Affleck’s work here is solid without being striking. Under duress, Nick turns to internal coping mechanisms with only his sister Margo (an excellent Carrie Coon) as an ally. As the beleaguered wife Pike is not nearly as sympathetic. There’s something ‘off’ about Amy from the get-go - an icy aloofness that colours both her narration and interactions with others. Pike’s performance is faultless yet is there a genuine, identifiable human emotion or motive attributable to her?

Fincher’s slick visuals are in line with his past work: expressive blues, blacks with nary a flicker of sunshine. There’s real mastery in his now very familiar manipulation, in the way the cool, darkened palette reflects back, uncompromisingly, the internal psychological states of his characters. One problematic choice, however, is his utilisation, for a third successive film, of the music by Trent Reznor and Atticus Ross. Often tediously distracting, their score, at times, borders on inappropriate, especially in the final stretch when monotonous dreamy synth textures are used to create a sense of mounting unease, yet without any flair or instinct for capitalising on Fincher’s deep focus gaze.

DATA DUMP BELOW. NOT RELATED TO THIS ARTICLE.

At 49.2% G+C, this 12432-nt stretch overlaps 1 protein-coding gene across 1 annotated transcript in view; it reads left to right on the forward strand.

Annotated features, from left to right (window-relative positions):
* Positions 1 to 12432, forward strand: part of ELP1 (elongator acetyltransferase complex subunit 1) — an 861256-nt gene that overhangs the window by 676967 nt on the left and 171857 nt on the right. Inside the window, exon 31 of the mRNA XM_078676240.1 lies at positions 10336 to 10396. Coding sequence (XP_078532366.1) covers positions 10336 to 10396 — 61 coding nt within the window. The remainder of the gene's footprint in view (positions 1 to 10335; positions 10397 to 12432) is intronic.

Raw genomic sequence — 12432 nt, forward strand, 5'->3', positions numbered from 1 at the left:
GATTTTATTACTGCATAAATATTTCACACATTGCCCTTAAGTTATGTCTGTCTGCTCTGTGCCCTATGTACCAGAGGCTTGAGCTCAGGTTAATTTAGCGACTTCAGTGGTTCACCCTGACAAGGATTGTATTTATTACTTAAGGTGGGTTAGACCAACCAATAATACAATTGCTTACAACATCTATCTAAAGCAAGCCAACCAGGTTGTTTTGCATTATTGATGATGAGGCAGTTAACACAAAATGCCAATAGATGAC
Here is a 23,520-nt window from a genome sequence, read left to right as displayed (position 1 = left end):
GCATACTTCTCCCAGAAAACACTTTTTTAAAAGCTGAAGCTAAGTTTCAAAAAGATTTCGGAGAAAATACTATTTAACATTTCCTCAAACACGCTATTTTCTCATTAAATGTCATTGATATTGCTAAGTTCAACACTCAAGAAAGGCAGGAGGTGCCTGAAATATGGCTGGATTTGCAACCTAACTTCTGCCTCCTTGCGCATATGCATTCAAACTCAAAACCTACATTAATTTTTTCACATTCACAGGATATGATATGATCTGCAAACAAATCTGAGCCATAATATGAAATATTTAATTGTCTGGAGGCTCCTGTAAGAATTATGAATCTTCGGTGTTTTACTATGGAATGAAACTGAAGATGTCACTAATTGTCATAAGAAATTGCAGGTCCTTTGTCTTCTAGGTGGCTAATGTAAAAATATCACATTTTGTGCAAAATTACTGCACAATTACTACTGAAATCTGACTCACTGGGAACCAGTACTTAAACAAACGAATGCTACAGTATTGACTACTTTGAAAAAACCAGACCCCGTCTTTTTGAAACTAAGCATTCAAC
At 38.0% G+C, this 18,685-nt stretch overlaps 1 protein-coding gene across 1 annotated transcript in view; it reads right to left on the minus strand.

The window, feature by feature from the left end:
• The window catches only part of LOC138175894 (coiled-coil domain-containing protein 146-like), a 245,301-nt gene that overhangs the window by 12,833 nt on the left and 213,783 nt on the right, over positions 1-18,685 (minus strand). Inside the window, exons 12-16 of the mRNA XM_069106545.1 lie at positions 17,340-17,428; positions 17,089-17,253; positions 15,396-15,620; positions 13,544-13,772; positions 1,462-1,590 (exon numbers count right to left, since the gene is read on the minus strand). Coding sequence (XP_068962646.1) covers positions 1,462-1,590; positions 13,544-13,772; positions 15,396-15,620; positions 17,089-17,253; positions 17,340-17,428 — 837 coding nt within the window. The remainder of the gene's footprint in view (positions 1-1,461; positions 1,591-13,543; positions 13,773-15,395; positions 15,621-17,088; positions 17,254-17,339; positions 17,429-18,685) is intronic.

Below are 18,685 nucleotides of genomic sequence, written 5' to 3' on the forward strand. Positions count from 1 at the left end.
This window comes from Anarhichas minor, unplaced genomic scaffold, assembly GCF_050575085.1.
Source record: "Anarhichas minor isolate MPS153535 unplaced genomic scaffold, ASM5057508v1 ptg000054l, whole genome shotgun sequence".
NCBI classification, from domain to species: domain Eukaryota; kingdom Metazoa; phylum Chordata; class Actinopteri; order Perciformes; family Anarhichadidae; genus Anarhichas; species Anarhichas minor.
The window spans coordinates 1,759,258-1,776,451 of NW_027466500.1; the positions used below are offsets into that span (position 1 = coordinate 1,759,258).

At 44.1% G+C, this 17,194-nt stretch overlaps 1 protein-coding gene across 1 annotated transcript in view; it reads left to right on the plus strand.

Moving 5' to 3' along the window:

Flynn’s twisty narrative, in a peripheral manner, exposes the gluttonous press and their obsessive preoccupation with breaking news stories. We're shown the invasive scrutiny they afford the scandal of the day and equally, the manner in which they skew a story on a whim to revive a lagging pace. But there’s nothing in the way of fresh insights here. An innocent man despises the press, we know that. Especially when he’s no longer innocent.

Though there are classy contributions all round, Fincher's film feels slightly hollow at its core, with its bleak portrait of domesticity and the fairer sex in particular hitting a sallow note. In Gone Girl, redemption is a cold-hearted concept unable to grip in a world in which, the final act seems to say, attempts at extraction from difficult situations only leads to reinforced incarceration.


Advanced Style

October 1st 2014 04:26